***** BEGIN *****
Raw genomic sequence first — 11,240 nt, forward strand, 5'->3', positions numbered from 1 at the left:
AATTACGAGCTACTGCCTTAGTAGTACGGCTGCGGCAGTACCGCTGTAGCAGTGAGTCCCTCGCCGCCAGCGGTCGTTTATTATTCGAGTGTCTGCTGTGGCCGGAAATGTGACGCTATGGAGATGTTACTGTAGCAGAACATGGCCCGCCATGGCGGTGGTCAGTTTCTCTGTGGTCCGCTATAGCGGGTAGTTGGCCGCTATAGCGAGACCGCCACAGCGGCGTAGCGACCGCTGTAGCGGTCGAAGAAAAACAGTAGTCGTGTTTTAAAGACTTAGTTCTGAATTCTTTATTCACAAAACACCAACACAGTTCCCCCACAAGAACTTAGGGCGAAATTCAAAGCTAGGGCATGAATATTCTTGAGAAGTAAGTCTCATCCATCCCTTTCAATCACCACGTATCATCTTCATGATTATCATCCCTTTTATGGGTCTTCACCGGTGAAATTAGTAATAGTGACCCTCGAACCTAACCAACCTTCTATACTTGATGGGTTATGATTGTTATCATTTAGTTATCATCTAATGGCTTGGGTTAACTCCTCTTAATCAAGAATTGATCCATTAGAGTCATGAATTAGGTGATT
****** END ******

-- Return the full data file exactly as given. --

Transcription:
Raw genomic sequence first — 11,240 nt, forward strand, 5'->3', positions numbered from 1 at the left:
AATTACGAGCTACTGCCTTAGTAGTACGGCTGCGGCAGTACCGCTGTAGCAGTGAGTCCCTCGCCGCCAGCGGTCGTTTATTATTCGAGTGTCTGCTGTGGCCGGAAATGTGACGCTATGGAGATGTTACTGTAGCAGAACATGGCCCGCCATGGCGGTGGTCAGTTTCTCTGTGGTCCGCTATAGCGGGTAGTTGGCCGCTATAGCGAGACCGCCACAGCGGCGTAGCGACCGCTGTAGCGGTCGAAGAAAAACAGTAGTCGTGTTTTAAAGACTTAGTTCTGAATTCTTTATTCACAAAACACCAACACAGTTCCCCCACAAGAACTTAGGGCGAAATTCAAAGCTAGGGCATGAATATTCTTGAGAAGTAAGTCTCATCCATCCCTTTCAATCACCACGTATCATCTTCATGATTATCATCCCTTTTATGGGTCTTCACCGGTGAAATTAGTAATAGTGACCCTCGAACCTAACCAACCTTCTATACTTGATGGGTTATGATTGTTATCATTTAGTTATCATCTAATGGCTTGGGTTAACTCCTCTTAATCAAGAATTGATCCATTAGAGTCATGAATTAGGTGATT